Ms Barczyk was accompanied by Ms Paula Kiely, Director of the Milwaukee Public Library, who was interested in the partnership between the University, schools and public library, as well as the ICT skills of entry level students.

 

This is a citywide system consisting of an historic Central Library and 12 branches, with a $23 million budget. The 11th person to hold this position in the 133 year history of the institution and the 3rd woman, Kiely was appointed in 2006 by City of Milwaukee Mayor Tom Barrett. Kiely joined MPL in 1995 and served in various positions prior to her appointment including Youth Services Librarian, Coordinator of Children's Services, and Deputy City Librarian in charge of the Central Library. During her tenure she launched a citywide early literacy outreach program and a teen advisory council. Kiely completed a systemwide facilities plan in 2010, Rethinking Libraries for the 21st Century. The first library built as part of this plan will open in the fall of 2011. She has served on a number of boards including the University of Wisconsin Milwaukee School of Information Studies Advisory Council (current president), Library Services and Technology Act Advisory Board, Wisconsin Library Services, Library Council of Southeastern Wisconsin, and Profession Dimensions, a women's business organization. Kiely holds memberships in the American Library Association, Public Library Association, Urban Libraries Council, Wisconsin Library Association, Beta Phi Mu, and Rotary. Group and individual awards include 2002 Graduate of the Decade (UWM-SOIS), and Public Policy Awards for the Central Children's Room, Books2Go Early Literacy Program, Computer Training Services, and the Central Library Green Roof.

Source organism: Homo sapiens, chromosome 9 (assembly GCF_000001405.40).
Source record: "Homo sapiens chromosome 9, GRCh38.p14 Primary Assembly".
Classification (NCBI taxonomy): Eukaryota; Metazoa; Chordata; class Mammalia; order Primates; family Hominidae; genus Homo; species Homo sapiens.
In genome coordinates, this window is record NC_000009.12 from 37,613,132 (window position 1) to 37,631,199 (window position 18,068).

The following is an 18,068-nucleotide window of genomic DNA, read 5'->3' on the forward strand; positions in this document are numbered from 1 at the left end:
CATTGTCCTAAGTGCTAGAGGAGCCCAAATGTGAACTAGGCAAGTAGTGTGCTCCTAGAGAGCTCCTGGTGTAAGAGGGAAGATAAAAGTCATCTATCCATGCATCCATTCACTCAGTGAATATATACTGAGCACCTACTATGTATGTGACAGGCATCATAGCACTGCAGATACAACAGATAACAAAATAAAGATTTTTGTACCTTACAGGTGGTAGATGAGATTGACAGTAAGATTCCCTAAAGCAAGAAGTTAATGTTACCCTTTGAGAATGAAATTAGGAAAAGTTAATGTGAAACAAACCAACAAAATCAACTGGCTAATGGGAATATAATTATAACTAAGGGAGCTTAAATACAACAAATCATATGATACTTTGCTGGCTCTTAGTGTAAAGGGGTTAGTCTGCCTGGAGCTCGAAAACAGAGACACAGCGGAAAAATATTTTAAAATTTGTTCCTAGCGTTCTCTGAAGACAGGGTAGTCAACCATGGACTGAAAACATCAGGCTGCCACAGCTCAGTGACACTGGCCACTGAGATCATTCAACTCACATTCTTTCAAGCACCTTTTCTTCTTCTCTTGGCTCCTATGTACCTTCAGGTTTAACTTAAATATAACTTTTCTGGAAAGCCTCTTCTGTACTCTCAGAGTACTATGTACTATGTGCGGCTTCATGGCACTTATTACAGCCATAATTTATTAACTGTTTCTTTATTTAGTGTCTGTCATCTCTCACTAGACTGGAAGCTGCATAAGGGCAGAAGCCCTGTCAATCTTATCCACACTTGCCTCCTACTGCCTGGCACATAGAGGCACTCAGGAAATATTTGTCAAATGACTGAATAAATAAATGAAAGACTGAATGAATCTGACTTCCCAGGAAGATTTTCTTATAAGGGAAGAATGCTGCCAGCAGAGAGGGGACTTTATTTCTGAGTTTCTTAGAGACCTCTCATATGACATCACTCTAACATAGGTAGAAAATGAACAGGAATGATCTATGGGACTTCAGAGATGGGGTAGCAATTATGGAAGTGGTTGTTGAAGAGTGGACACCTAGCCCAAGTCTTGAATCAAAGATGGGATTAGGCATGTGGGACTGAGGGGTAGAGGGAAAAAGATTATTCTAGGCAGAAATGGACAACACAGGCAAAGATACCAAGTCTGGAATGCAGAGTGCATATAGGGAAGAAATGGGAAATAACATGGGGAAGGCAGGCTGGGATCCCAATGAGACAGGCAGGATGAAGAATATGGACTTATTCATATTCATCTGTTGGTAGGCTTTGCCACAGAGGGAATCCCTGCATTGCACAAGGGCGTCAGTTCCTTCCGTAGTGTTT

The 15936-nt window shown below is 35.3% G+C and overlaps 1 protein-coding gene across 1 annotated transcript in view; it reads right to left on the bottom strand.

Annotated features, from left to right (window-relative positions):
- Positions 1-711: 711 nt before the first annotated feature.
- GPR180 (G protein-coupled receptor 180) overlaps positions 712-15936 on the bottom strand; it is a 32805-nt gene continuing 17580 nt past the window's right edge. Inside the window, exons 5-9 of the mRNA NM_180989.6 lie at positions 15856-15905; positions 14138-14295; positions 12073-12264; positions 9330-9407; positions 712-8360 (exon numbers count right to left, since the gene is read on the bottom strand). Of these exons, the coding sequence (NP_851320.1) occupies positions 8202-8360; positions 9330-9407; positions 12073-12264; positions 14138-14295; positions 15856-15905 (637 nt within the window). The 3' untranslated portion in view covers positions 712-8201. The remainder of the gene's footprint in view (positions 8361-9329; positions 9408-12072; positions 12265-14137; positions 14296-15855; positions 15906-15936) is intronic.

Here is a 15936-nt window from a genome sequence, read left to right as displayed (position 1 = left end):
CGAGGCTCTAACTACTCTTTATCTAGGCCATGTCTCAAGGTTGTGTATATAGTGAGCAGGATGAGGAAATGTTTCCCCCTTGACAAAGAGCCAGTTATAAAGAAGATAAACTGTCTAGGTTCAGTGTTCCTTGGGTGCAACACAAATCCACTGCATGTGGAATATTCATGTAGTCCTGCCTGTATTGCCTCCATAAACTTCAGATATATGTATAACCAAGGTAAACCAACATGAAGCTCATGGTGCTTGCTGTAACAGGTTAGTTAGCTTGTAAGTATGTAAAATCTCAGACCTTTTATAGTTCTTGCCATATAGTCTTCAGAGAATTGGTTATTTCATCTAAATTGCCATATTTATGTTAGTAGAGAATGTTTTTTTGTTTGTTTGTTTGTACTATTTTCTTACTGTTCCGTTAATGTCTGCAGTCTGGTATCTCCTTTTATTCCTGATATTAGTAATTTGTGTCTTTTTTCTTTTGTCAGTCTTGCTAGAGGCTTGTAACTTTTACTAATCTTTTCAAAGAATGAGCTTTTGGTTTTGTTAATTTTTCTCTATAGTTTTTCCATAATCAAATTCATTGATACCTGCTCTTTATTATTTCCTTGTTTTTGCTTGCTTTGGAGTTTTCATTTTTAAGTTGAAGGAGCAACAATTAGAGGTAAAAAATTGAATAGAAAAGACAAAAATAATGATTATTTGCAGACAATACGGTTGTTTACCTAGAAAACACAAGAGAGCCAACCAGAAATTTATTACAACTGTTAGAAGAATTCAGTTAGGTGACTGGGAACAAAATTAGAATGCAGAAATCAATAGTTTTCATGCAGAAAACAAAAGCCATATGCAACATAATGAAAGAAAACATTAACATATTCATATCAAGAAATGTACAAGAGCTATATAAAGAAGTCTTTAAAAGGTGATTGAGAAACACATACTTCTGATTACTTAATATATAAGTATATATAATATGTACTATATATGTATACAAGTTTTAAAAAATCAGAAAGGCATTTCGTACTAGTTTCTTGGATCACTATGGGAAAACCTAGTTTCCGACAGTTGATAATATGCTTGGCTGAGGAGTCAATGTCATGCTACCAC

They were accompanied by Dr Jacques du Plessis of the School of Information Studies, University of Wisconsin-Milwaukee. The School has a collaborative programme with the UP Department of Information Studies.

 

From left to right:  Ujala Satgoor, Hilda Kriel, Hettie Groenewald, Elsabe Olivier, Jacques du Plessis, Ewa Barczyk, Heila Pienaar, Robert Moropa and Paula Kiely

 

Contributed by Ujala Satgoor

LIASA Gauteng North Branch : South African Library Week celebrations

Library week was celebrated all over South Africa in the week of 19-26 March 2011 with the theme Read in your language @ your library.

 

@Reyton Library on the 23rd March

 

Mmakgoshi Reetseng and Helena Snyman from the Department of Education represented LIASA Gauteng North Branch Executive Committee. The staff members and the Reyton community members gathered to celebrate Library week and to bid farewell to Ms Marthie Strydom (retiring Nokeng libraries supervisor). The activities ranged from slide shows, showing the Nokeng libraries achievements since 2009, an exhibition of books in all 11 languages, poetry reading, dancing and speeches from various invited guests. Mmakgoshi Reetseng delivered the key note speech and handed over a pack of books donated by the LIASA Gauteng North Branch to the Programme Librarian (Ms Alina Mokoena).

 

 

A tour to Es’kia Mphahlele Library on the 24th